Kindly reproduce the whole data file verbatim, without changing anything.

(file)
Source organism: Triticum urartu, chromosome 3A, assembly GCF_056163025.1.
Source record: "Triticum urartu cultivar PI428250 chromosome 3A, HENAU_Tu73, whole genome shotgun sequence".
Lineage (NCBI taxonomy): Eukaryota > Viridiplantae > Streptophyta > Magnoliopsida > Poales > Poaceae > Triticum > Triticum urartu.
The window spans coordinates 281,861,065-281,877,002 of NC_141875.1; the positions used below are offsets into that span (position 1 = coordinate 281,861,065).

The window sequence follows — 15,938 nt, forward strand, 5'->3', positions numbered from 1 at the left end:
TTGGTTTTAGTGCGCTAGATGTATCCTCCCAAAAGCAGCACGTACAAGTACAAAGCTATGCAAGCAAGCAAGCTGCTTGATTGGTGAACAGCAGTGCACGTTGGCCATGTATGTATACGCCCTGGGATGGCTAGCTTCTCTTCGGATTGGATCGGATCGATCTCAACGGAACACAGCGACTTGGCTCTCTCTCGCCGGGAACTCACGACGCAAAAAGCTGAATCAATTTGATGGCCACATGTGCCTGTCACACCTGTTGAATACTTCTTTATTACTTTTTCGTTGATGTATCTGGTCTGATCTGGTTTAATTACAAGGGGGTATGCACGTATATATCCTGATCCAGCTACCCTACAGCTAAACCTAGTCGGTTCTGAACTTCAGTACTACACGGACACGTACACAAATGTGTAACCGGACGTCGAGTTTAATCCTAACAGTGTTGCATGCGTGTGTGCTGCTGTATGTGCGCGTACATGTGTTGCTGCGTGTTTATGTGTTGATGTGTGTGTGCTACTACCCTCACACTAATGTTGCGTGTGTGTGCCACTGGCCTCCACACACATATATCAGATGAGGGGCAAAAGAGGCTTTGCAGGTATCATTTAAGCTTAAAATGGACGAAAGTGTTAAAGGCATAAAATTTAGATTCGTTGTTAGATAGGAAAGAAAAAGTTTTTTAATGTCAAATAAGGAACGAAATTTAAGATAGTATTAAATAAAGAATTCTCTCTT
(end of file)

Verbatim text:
Source organism: Triticum urartu, chromosome 3A, assembly GCF_056163025.1.
Source record: "Triticum urartu cultivar PI428250 chromosome 3A, HENAU_Tu73, whole genome shotgun sequence".
Lineage (NCBI taxonomy): Eukaryota > Viridiplantae > Streptophyta > Magnoliopsida > Poales > Poaceae > Triticum > Triticum urartu.
The window spans coordinates 281,861,065-281,877,002 of NC_141875.1; the positions used below are offsets into that span (position 1 = coordinate 281,861,065).

The window sequence follows — 15,938 nt, forward strand, 5'->3', positions numbered from 1 at the left end:
TTGGTTTTAGTGCGCTAGATGTATCCTCCCAAAAGCAGCACGTACAAGTACAAAGCTATGCAAGCAAGCAAGCTGCTTGATTGGTGAACAGCAGTGCACGTTGGCCATGTATGTATACGCCCTGGGATGGCTAGCTTCTCTTCGGATTGGATCGGATCGATCTCAACGGAACACAGCGACTTGGCTCTCTCTCGCCGGGAACTCACGACGCAAAAAGCTGAATCAATTTGATGGCCACATGTGCCTGTCACACCTGTTGAATACTTCTTTATTACTTTTTCGTTGATGTATCTGGTCTGATCTGGTTTAATTACAAGGGGGTATGCACGTATATATCCTGATCCAGCTACCCTACAGCTAAACCTAGTCGGTTCTGAACTTCAGTACTACACGGACACGTACACAAATGTGTAACCGGACGTCGAGTTTAATCCTAACAGTGTTGCATGCGTGTGTGCTGCTGTATGTGCGCGTACATGTGTTGCTGCGTGTTTATGTGTTGATGTGTGTGTGCTACTACCCTCACACTAATGTTGCGTGTGTGTGCCACTGGCCTCCACACACATATATCAGATGAGGGGCAAAAGAGGCTTTGCAGGTATCATTTAAGCTTAAAATGGACGAAAGTGTTAAAGGCATAAAATTTAGATTCGTTGTTAGATAGGAAAGAAAAAGTTTTTTAATGTCAAATAAGGAACGAAATTTAAGATAGTATTAAATAAAGAATTCTCTCTT